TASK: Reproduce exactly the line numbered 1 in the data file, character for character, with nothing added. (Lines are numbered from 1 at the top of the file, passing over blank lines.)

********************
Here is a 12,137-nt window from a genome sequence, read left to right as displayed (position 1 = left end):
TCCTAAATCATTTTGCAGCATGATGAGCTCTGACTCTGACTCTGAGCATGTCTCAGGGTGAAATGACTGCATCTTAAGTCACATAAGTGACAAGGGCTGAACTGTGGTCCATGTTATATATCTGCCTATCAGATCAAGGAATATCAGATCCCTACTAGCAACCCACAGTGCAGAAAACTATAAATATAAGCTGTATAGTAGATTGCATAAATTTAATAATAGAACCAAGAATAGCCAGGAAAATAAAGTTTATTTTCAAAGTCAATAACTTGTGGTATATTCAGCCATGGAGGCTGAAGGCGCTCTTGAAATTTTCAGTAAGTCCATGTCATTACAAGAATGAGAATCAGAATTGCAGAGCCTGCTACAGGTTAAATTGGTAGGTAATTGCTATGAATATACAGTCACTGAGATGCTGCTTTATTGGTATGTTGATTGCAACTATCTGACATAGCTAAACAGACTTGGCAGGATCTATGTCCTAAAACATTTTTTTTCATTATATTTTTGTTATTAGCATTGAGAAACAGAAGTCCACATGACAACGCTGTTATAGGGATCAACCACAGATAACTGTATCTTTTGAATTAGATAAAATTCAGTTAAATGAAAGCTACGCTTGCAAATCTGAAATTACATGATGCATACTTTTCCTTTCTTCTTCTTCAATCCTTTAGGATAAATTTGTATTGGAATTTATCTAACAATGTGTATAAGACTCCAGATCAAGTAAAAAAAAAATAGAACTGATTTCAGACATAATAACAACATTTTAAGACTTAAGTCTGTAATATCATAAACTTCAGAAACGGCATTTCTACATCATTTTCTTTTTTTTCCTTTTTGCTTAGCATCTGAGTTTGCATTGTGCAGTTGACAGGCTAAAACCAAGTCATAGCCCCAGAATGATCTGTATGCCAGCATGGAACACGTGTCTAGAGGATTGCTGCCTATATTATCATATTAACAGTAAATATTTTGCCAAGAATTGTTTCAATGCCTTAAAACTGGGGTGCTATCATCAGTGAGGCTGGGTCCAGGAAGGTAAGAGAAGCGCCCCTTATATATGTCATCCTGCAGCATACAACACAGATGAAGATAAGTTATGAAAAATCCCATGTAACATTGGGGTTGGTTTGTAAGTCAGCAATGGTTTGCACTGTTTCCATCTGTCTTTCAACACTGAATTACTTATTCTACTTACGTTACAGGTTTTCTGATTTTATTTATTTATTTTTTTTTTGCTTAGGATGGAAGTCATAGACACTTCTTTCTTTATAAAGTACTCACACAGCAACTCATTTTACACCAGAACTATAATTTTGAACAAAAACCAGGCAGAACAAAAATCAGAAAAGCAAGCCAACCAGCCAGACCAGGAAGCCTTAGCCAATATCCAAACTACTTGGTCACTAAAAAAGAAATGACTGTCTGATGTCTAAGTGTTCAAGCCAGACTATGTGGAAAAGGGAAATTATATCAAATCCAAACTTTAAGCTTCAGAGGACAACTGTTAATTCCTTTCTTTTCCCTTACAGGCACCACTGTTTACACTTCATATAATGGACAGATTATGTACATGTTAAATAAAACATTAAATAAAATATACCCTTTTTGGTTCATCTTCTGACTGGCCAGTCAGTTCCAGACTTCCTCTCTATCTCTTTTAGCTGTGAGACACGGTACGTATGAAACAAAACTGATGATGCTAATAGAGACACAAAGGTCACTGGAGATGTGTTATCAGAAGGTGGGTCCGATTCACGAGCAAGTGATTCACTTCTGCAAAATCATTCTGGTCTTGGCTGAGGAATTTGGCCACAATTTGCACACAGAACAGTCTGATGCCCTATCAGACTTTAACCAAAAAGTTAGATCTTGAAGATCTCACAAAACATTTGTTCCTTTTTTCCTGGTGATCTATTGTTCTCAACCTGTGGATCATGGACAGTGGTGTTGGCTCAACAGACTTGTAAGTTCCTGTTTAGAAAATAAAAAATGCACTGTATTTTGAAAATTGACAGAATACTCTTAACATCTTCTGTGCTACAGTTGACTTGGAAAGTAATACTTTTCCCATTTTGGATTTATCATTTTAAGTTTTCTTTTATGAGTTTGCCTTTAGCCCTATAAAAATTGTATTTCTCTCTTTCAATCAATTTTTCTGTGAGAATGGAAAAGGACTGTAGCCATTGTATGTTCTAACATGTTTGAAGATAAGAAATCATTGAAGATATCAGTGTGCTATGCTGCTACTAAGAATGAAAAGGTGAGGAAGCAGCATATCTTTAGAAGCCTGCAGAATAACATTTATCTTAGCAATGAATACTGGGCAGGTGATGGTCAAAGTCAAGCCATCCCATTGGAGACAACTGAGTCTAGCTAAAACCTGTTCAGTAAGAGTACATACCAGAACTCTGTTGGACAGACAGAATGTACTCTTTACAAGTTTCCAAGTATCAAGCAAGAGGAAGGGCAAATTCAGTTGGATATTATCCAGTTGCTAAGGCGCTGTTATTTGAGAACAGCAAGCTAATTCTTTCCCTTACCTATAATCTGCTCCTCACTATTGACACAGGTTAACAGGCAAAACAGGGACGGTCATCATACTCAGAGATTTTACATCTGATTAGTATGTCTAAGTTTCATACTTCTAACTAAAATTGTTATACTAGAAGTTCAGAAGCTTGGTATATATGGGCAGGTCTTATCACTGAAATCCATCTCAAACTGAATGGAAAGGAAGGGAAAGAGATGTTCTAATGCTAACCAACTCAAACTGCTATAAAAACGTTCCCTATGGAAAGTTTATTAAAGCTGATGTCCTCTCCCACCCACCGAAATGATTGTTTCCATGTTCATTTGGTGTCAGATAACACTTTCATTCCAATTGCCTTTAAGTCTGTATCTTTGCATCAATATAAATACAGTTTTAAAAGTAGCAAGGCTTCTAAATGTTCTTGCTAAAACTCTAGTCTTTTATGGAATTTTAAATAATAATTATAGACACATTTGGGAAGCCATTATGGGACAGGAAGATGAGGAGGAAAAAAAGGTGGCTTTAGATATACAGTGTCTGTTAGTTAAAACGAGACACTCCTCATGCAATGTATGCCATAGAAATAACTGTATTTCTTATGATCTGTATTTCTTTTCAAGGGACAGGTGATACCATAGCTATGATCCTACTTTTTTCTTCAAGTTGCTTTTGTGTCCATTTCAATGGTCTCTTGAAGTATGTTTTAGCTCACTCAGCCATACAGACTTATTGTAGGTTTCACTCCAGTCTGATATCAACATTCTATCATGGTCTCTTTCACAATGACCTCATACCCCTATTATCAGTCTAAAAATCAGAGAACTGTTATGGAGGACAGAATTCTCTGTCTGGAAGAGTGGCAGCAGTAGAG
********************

Here is a 12,137-nt window from a genome sequence, read left to right as displayed (position 1 = left end):